07 January 2014

Day 4 - Golden Circle Tour

I haven't been keeping up very well the past few days - I apologize to any readers! I'm currently in London, having arrived last night, and will now write about the past two days. 

Unfortunately the day of the Golden Circle Tour...I inadvertantly left my memory card for my camera back at the hostel. My excuse is I wasn't thinking straight after having a night with barely any sleep. This is where hostels can be not so good; they are a great way to meet people, but you have no control over who you share a room with. In my room was a mother and a son, and the son was awake playing video games and/or humming until 3am when I finally managed to fall asleep...and he was still awake when I woke up again at 7am! The first thing I did that morning was go down to reception and ask to switch rooms; even though I only had one more night, I really needed sleep. So I currently have no pictures, but will have some eventually, as a friend did the same tour, only in his own car rather than with a group, so saw the same things! Yay for making friends!

The Golden Circle is a loop of famous sights in Iceland; there actually isn't really a gold circle somewhere! The first stop of our day was Pingvellir and in North America - so I was back on the same continent as home! The North American and Eurasia plates meet up in Iceland, where it is pretty clear where one starts and the other ends, as the MidAtlantic Ridge is seen above the ground. There is a beautiful lake in the center of the meeting point, which is sinking at a rate of 2cm per year as each plate pulls apart from the other. We were there before the sun was fully risen, but it was really pretty. Then we walked from above the lake down to where the first Icelandic form of government met, in the 9th century. As we left the sight, we crossed back into Europe! Our guide, Greta, decided to drive the scenic route, which was basically a sheet of ice - but it was really pretty! She did stop once when we spotted some sheep! There were four, a mother and three babies, which she told us was unusual because all the sheep around rounded up in the autumn to spend the winter indoors. So she reported it to the park ranger and someone was heading out to get the sheep - its amazing they were able to survive this long outside, its so cold and the ground is mainly covered in ice. 

Our next stop was at Geysir - there is one specific geysir named Geysir, and its this one that all the others in the world got their name. Unfortunately that specific one is now dormant, but there were quie a few others in the same area, one of which spouted every three to five minutes. It felt like being on a different planet, with all the steam coming up from the ground. And it was also extremely windy once again, so after watching the more regular geysir spout twice, I headed in to lunch. 

A short drive away was Gulfoss, the Golden Waterfall. So earlier I saw the Black Waterfall, and now I've also seen the Golden one! It was a massive, two layered waterfall. The wind was blowing so hard that even being quite a ways away, I got spray from the water on my face. The reason Iceland has so many waterfalls is because it is a geologically young country, and the rivers haven't had time yet to wear away the rock. I also didn't realize how volcanically active Iceland is, plus Greta showed us a report that over the last two days there were over 20 earthquakes in the country, none higher than a 1.6 and they usually feel nothing from them. There is just a lot of activity going on below the surface of the Earth there. And some day Iceland will cease to exist, as the two tectonic plates will eventually pull apart and the country will sink down below sea level; hopefully that is millions of years in the future.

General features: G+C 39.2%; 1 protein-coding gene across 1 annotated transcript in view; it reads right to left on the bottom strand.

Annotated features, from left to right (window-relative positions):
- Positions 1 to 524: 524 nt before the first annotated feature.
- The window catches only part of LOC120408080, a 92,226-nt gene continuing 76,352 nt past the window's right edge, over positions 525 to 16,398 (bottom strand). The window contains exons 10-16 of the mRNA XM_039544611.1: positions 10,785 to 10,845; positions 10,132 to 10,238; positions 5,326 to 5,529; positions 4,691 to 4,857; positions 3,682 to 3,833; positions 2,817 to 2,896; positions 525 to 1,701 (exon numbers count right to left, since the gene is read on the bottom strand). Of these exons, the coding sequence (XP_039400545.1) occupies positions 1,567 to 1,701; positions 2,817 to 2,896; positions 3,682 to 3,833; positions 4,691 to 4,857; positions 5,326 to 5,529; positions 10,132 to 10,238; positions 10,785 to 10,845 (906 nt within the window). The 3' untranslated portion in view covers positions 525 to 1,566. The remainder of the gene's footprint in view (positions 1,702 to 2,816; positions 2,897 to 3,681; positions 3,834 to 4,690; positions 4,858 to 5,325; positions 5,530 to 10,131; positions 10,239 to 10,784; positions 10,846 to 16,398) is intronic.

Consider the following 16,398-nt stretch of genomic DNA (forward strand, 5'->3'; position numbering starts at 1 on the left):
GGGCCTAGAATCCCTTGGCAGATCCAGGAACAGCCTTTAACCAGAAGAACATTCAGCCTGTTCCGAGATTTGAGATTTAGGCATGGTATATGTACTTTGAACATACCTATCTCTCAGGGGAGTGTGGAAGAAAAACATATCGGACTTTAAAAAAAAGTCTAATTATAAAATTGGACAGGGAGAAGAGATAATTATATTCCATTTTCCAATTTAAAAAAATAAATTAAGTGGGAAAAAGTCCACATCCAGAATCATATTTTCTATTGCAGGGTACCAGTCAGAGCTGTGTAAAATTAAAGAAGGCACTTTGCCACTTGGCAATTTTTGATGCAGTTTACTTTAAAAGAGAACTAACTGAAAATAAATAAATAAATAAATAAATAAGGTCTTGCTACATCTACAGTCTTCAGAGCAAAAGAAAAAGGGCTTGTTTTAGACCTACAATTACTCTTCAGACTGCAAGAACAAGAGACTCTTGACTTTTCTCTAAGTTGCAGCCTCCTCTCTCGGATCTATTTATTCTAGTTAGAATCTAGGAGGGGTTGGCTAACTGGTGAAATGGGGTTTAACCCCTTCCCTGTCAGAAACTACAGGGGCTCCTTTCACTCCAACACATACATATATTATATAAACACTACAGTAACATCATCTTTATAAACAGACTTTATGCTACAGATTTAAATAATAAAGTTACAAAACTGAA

We had a couple more quick stops for photos, one at another waterfall, and then we headed to my favorite part of the day - we got to feed the Icelandic horses! Greta had brought bread, and she knew of a farm where the horses were really friendly. As we pulled up, the farmer was there feeding them hay, but they immediately trotted over to see what goodies we had. It was really nice having the farmer there, as he explained they were all one family, and the mother horse was 31 and her name was Freya. There was one foal, who was adorable! And they ate right out of our hands, letting us pat their noses and feel their thick coats of fur. That was really special and I'm so glad we were able to do it! Plus I felt like a horse feeding expert, since I knew you had to hold your hand out flat - everyone was afraid of getting bit, and one girl had her mitten get pulled off her hand! 

Then it was back to Reykjavik. With the daylight hours being so short, there was no power plant visit, which I am perfectly fine with, as I'd much rather see the natural sights. It does make me want to come back in the summer though, just to see what everything is like in longer daylight plus to see what the landscape looks like, if it gets more green and things. 

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